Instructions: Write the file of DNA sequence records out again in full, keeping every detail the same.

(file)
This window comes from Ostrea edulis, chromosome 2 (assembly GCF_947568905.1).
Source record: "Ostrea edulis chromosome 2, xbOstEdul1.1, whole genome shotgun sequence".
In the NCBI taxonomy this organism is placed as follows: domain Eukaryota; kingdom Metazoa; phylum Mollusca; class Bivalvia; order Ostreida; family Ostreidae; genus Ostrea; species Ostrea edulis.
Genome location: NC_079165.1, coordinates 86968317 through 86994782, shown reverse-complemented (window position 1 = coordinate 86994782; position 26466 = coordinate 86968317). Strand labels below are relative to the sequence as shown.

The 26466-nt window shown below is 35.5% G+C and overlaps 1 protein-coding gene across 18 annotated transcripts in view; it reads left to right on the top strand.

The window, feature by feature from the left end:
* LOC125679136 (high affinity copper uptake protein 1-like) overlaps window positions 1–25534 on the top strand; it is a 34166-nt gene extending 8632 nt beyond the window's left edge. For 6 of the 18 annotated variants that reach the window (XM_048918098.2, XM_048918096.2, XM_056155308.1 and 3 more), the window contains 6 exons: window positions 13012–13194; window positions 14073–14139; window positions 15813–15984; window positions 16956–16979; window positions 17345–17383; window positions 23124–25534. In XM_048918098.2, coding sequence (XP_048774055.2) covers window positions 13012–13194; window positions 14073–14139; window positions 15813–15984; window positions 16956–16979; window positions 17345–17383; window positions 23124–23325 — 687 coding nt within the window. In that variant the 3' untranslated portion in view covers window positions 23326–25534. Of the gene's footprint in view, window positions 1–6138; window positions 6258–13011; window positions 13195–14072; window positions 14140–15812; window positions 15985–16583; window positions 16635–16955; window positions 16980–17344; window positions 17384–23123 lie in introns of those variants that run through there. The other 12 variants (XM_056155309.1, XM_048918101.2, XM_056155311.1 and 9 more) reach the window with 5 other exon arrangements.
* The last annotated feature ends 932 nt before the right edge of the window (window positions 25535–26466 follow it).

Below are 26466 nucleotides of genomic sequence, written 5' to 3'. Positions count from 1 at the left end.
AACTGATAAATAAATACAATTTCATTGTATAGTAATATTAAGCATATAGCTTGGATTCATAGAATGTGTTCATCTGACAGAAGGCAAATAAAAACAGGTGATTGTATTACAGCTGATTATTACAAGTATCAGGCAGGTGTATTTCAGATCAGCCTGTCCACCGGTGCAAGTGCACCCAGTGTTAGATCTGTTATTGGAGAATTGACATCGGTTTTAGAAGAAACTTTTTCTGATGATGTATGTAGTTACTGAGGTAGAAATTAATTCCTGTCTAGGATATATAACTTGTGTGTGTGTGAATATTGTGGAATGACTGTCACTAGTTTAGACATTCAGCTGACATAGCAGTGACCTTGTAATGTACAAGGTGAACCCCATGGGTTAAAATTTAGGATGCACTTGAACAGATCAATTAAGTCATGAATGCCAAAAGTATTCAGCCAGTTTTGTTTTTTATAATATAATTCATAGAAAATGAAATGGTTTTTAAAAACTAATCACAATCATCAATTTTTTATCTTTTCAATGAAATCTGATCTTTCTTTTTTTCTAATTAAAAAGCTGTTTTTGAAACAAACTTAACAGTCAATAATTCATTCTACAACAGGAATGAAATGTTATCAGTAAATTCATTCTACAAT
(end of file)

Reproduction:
This window comes from Ostrea edulis, chromosome 2 (assembly GCF_947568905.1).
Source record: "Ostrea edulis chromosome 2, xbOstEdul1.1, whole genome shotgun sequence".
In the NCBI taxonomy this organism is placed as follows: domain Eukaryota; kingdom Metazoa; phylum Mollusca; class Bivalvia; order Ostreida; family Ostreidae; genus Ostrea; species Ostrea edulis.
Genome location: NC_079165.1, coordinates 86968317 through 86994782, shown reverse-complemented (window position 1 = coordinate 86994782; position 26466 = coordinate 86968317). Strand labels below are relative to the sequence as shown.

The 26466-nt window shown below is 35.5% G+C and overlaps 1 protein-coding gene across 18 annotated transcripts in view; it reads left to right on the top strand.

The window, feature by feature from the left end:
* LOC125679136 (high affinity copper uptake protein 1-like) overlaps window positions 1–25534 on the top strand; it is a 34166-nt gene extending 8632 nt beyond the window's left edge. For 6 of the 18 annotated variants that reach the window (XM_048918098.2, XM_048918096.2, XM_056155308.1 and 3 more), the window contains 6 exons: window positions 13012–13194; window positions 14073–14139; window positions 15813–15984; window positions 16956–16979; window positions 17345–17383; window positions 23124–25534. In XM_048918098.2, coding sequence (XP_048774055.2) covers window positions 13012–13194; window positions 14073–14139; window positions 15813–15984; window positions 16956–16979; window positions 17345–17383; window positions 23124–23325 — 687 coding nt within the window. In that variant the 3' untranslated portion in view covers window positions 23326–25534. Of the gene's footprint in view, window positions 1–6138; window positions 6258–13011; window positions 13195–14072; window positions 14140–15812; window positions 15985–16583; window positions 16635–16955; window positions 16980–17344; window positions 17384–23123 lie in introns of those variants that run through there. The other 12 variants (XM_056155309.1, XM_048918101.2, XM_056155311.1 and 9 more) reach the window with 5 other exon arrangements.
* The last annotated feature ends 932 nt before the right edge of the window (window positions 25535–26466 follow it).

Below are 26466 nucleotides of genomic sequence, written 5' to 3'. Positions count from 1 at the left end.
AACTGATAAATAAATACAATTTCATTGTATAGTAATATTAAGCATATAGCTTGGATTCATAGAATGTGTTCATCTGACAGAAGGCAAATAAAAACAGGTGATTGTATTACAGCTGATTATTACAAGTATCAGGCAGGTGTATTTCAGATCAGCCTGTCCACCGGTGCAAGTGCACCCAGTGTTAGATCTGTTATTGGAGAATTGACATCGGTTTTAGAAGAAACTTTTTCTGATGATGTATGTAGTTACTGAGGTAGAAATTAATTCCTGTCTAGGATATATAACTTGTGTGTGTGTGAATATTGTGGAATGACTGTCACTAGTTTAGACATTCAGCTGACATAGCAGTGACCTTGTAATGTACAAGGTGAACCCCATGGGTTAAAATTTAGGATGCACTTGAACAGATCAATTAAGTCATGAATGCCAAAAGTATTCAGCCAGTTTTGTTTTTTATAATATAATTCATAGAAAATGAAATGGTTTTTAAAAACTAATCACAATCATCAATTTTTTATCTTTTCAATGAAATCTGATCTTTCTTTTTTTCTAATTAAAAAGCTGTTTTTGAAACAAACTTAACAGTCAATAATTCATTCTACAACAGGAATGAAATGTTATCAGTAAATTCATTCTACAAT